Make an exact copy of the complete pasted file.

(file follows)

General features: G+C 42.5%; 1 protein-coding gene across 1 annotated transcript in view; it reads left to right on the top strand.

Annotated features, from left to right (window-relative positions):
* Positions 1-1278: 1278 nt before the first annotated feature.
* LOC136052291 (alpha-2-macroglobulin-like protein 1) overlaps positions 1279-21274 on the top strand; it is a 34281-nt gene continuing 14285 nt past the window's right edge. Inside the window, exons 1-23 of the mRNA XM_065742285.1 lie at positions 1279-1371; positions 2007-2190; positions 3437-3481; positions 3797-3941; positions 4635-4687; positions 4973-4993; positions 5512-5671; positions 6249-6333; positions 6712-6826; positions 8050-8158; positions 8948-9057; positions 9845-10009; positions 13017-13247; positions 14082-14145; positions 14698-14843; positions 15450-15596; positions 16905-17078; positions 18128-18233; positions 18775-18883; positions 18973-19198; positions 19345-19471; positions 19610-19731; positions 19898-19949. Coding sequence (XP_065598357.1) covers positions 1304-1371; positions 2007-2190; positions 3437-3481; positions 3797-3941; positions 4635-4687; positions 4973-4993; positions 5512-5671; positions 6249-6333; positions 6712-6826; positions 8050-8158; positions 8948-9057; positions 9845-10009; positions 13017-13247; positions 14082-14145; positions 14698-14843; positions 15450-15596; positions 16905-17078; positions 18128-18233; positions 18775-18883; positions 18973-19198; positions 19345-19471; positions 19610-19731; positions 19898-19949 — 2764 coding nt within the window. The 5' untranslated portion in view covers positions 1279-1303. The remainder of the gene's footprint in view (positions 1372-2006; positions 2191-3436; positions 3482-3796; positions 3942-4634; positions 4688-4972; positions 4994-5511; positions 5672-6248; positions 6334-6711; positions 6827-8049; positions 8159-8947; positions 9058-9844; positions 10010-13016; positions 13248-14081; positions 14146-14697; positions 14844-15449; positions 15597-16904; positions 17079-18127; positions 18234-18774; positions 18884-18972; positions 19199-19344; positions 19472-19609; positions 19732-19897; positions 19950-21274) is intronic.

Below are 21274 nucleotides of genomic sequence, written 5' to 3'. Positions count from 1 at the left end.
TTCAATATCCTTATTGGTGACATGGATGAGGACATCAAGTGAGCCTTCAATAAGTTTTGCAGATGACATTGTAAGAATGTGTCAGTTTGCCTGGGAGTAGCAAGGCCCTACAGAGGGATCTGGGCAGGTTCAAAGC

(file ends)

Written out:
General features: G+C 42.5%; 1 protein-coding gene across 1 annotated transcript in view; it reads left to right on the top strand.

Annotated features, from left to right (window-relative positions):
* Positions 1-1278: 1278 nt before the first annotated feature.
* LOC136052291 (alpha-2-macroglobulin-like protein 1) overlaps positions 1279-21274 on the top strand; it is a 34281-nt gene continuing 14285 nt past the window's right edge. Inside the window, exons 1-23 of the mRNA XM_065742285.1 lie at positions 1279-1371; positions 2007-2190; positions 3437-3481; positions 3797-3941; positions 4635-4687; positions 4973-4993; positions 5512-5671; positions 6249-6333; positions 6712-6826; positions 8050-8158; positions 8948-9057; positions 9845-10009; positions 13017-13247; positions 14082-14145; positions 14698-14843; positions 15450-15596; positions 16905-17078; positions 18128-18233; positions 18775-18883; positions 18973-19198; positions 19345-19471; positions 19610-19731; positions 19898-19949. Coding sequence (XP_065598357.1) covers positions 1304-1371; positions 2007-2190; positions 3437-3481; positions 3797-3941; positions 4635-4687; positions 4973-4993; positions 5512-5671; positions 6249-6333; positions 6712-6826; positions 8050-8158; positions 8948-9057; positions 9845-10009; positions 13017-13247; positions 14082-14145; positions 14698-14843; positions 15450-15596; positions 16905-17078; positions 18128-18233; positions 18775-18883; positions 18973-19198; positions 19345-19471; positions 19610-19731; positions 19898-19949 — 2764 coding nt within the window. The 5' untranslated portion in view covers positions 1279-1303. The remainder of the gene's footprint in view (positions 1372-2006; positions 2191-3436; positions 3482-3796; positions 3942-4634; positions 4688-4972; positions 4994-5511; positions 5672-6248; positions 6334-6711; positions 6827-8049; positions 8159-8947; positions 9058-9844; positions 10010-13016; positions 13248-14081; positions 14146-14697; positions 14844-15449; positions 15597-16904; positions 17079-18127; positions 18234-18774; positions 18884-18972; positions 19199-19344; positions 19472-19609; positions 19732-19897; positions 19950-21274) is intronic.

Below are 21274 nucleotides of genomic sequence, written 5' to 3'. Positions count from 1 at the left end.
TTCAATATCCTTATTGGTGACATGGATGAGGACATCAAGTGAGCCTTCAATAAGTTTTGCAGATGACATTGTAAGAATGTGTCAGTTTGCCTGGGAGTAGCAAGGCCCTACAGAGGGATCTGGGCAGGTTCAAAGC